#>  "Iteration:8  Median sum of squares residual=0.00734930088163792"
#>  "Iteration:9  Median sum of squares residual=0.00734926992791461"
#>  "Iteration:10  Median sum of squares residual=0.00734926727781488"
#>  "Iteration:11  Median sum of squares residual=0.00734926725997317"
#>  "Iteration:12  Median sum of squares residual=0.0073492672328896"
#>  "Iteration:13  Median sum of squares residual=0.00734926720919953"
#>  "Iteration:14  Median sum of squares residual=0.00734926720847175"
#>  "Iteration:15  Median sum of squares residual=0.00734926720334394"
#>  "Iteration:16  Median sum of squares residual=0.00734926718148023"
#>  "Iteration:17  Median sum of squares residual=0.00734926718148023"
#>  "Iteration:18  Median sum of squares residual=0.00734926718148023"
#>  "Iteration:19  Median sum of squares residual=0.0073492671786963"
#>  "Iteration:20  Median sum of squares residual=0.00734926717743428"
#>  "Iteration:21  Median sum of squares residual=0.00734926717743428"
#>  "Iteration:22  Median sum of squares residual=0.00734926717310454"
#>  "Iteration:23  Median sum of squares residual=0.00734926717249444"
#>  "Iteration:24  Median sum of squares residual=0.00734926716012509"
#>  "Iteration:25  Median sum of squares residual=0.00734926715183214"

## Obtain the approximate minimizers

head(acceptedApproximateMinimizers(CGNM_result))
#>           [,1]     [,2]     [,3]
#> [1,] 0.5178937 10.66078 9.877358
#> [2,] 0.9265012 19.07198 9.877309
#> [3,] 0.9265246 19.07234 9.877390
#> [4,] 0.5178937 10.66081 9.877339
#> [5,] 0.5178959 10.66084 9.877311
#> [6,] 0.5178979 10.66100 9.877236

## Visualize the distributions of the parameters found by CGNM

To use the plot functions the user needs to manually load ggplot2.

library(ggplot2)
#>
#> Attaching package: 'ggplot2'
#> The following object is masked from 'package:RxODE':
#>
#>     facet_wrap
plot_Rank_SSR(CGNM_result) plot_paraDistribution_byViolinPlots(CGNM_result) # What is CGNM?

For the complete description and comparison with the conventional algorithm please see (https: //doi.org/10.1007/s11081-020-09571-2):

Aoki, Y., Hayami, K., Toshimoto, K., & Sugiyama, Y. (2020). Cluster Gauss–Newton method. Optimization and Engineering, 1-31.

## The mathematical problem CGNM solves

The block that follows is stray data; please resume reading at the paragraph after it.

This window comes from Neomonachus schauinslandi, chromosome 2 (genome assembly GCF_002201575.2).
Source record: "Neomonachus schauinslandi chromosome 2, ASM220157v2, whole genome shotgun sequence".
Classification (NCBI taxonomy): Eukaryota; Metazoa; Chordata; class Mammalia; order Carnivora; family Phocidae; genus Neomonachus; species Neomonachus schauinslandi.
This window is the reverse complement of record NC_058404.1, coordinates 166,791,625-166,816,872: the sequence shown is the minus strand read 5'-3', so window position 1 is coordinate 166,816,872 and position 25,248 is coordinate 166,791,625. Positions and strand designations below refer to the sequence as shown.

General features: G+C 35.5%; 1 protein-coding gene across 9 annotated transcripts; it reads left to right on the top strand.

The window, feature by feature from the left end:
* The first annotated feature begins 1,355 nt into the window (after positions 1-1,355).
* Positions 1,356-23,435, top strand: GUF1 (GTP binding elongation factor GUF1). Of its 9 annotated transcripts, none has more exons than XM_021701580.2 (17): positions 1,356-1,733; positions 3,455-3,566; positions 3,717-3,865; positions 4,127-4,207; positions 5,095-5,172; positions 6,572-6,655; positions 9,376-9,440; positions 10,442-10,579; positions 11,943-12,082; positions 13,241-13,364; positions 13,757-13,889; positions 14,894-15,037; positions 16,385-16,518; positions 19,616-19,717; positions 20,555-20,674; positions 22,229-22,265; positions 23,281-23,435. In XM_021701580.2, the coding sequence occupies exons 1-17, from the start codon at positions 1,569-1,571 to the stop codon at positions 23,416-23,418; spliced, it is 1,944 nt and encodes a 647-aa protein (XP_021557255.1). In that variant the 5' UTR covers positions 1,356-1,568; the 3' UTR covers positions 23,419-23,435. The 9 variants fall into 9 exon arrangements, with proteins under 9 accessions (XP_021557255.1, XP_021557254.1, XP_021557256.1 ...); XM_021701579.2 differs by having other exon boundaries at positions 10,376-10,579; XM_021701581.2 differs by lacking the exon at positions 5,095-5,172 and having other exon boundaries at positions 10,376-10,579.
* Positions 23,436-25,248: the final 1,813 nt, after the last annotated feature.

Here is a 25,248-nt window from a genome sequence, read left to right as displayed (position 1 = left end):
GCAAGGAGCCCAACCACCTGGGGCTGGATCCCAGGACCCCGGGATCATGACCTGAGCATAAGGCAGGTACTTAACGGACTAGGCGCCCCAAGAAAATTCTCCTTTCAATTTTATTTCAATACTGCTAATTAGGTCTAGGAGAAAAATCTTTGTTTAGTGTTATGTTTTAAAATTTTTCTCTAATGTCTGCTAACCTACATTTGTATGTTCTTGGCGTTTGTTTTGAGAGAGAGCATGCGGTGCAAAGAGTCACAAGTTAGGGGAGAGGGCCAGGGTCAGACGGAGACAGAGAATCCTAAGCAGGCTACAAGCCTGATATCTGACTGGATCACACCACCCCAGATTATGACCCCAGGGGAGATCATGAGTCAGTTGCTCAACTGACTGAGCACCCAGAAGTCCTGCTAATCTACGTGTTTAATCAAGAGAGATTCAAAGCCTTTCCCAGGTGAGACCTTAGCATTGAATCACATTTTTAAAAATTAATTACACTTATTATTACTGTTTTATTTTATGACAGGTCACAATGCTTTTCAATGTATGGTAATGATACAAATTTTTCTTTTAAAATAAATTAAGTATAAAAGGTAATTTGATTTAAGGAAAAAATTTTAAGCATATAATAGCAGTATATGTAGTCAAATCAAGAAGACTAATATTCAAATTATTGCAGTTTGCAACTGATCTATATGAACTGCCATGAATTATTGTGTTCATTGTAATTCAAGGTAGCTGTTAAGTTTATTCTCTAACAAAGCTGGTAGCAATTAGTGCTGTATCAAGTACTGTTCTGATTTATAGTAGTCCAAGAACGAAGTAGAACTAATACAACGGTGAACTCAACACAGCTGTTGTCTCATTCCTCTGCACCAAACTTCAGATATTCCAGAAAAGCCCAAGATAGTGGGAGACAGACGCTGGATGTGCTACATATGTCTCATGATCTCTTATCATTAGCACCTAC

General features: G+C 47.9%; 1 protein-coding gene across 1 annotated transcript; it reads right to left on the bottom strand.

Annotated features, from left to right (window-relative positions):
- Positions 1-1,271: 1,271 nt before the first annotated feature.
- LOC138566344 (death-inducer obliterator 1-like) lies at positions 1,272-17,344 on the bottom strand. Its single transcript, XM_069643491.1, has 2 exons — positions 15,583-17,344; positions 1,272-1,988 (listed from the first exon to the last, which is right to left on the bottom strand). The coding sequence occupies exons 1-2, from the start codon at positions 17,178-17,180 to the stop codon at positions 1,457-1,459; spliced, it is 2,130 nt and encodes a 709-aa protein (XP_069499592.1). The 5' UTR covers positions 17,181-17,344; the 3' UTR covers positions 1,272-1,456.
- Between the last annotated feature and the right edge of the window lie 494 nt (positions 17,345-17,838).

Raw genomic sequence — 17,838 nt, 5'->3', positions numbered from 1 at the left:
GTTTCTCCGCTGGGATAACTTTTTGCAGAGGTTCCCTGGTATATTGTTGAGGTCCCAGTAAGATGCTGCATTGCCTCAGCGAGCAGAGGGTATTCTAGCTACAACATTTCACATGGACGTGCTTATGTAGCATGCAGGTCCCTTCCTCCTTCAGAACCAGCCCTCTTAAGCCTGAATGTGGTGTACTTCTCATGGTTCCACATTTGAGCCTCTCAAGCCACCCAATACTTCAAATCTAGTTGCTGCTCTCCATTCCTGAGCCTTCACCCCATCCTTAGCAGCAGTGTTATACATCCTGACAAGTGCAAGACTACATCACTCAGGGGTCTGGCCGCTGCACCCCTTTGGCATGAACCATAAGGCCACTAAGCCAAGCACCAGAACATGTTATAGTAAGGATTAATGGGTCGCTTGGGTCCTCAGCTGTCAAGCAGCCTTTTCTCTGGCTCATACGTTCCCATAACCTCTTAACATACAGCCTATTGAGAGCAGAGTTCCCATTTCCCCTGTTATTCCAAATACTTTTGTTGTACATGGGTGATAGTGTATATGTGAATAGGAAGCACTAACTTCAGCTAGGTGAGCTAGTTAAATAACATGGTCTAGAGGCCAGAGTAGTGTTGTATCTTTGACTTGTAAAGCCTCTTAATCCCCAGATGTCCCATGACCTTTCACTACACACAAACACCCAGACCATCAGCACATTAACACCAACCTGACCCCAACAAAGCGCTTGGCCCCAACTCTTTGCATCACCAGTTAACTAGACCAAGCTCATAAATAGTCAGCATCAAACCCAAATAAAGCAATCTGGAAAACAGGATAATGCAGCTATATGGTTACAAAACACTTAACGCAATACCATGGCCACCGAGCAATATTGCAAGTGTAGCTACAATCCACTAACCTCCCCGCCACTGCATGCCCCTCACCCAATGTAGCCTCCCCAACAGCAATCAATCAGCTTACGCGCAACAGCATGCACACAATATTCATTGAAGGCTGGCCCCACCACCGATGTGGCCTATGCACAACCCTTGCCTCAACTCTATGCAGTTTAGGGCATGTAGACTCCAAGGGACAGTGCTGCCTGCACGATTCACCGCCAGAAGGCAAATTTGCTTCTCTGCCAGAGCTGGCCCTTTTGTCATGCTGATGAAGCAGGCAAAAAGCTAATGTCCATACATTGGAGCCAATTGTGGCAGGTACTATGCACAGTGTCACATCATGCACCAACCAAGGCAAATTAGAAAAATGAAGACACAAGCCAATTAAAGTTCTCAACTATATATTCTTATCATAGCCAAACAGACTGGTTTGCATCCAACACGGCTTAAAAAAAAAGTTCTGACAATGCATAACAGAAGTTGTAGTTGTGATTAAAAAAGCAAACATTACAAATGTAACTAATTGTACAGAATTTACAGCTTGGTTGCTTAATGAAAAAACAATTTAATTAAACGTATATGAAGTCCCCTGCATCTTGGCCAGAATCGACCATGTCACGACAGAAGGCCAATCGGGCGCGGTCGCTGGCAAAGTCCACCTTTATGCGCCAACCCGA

Cluster Gauss-Newton method is an algorithm for obtaining multiple minimisers of nonlinear least squares problems $\min_{\boldsymbol{x}}|| \boldsymbol{f}(\boldsymbol x)-\boldsymbol{y}^*||_2^{\,2}$ which do not have a unique solution (global minimiser), that is to say, there exist $$\boldsymbol x^{(1)}\neq\boldsymbol x^{(2)}$$ such that $\min_{\boldsymbol{x}}|| \boldsymbol{f}(\boldsymbol x)-\boldsymbol{y}^*||_2^{\,2}=|| \boldsymbol{f}(\boldsymbol x^{(1)})-\boldsymbol{y}^*||_2^{\,2}=|| \boldsymbol{f}(\boldsymbol x^{(2)})-\boldsymbol{y}^*||_2^{\,2} \,.$ Parameter estimation problems of mathematical models can often be formulated as nonlinear least squares problems. Typically these problems are solved numerically using iterative methods. The local minimiser obtained using these iterative methods usually depends on the choice of the initial iterate. Thus, the estimated parameter and subsequent analyses using it depend on the choice of the initial iterate. One way to reduce the analysis bias due to the choice of the initial iterate is to repeat the algorithm from multiple initial iterates (i.e. use a multi-start method). However, the procedure can be computationally intensive and is not always used in practice. To overcome this problem, we propose the Cluster Gauss-Newton method (CGNM), an efficient algorithm for finding multiple approximate minimisers of nonlinear-least squares problems. CGN simultaneously solves the nonlinear least squares problem from multiple initial iterates. Then, CGNM iteratively improves the approximations from these initial iterates similarly to the Gauss-Newton method. However, it uses a global linear approximation instead of the Jacobian. The global linear approximations are computed collectively among all the iterates to minimise the computational cost associated with the evaluation of the mathematical model.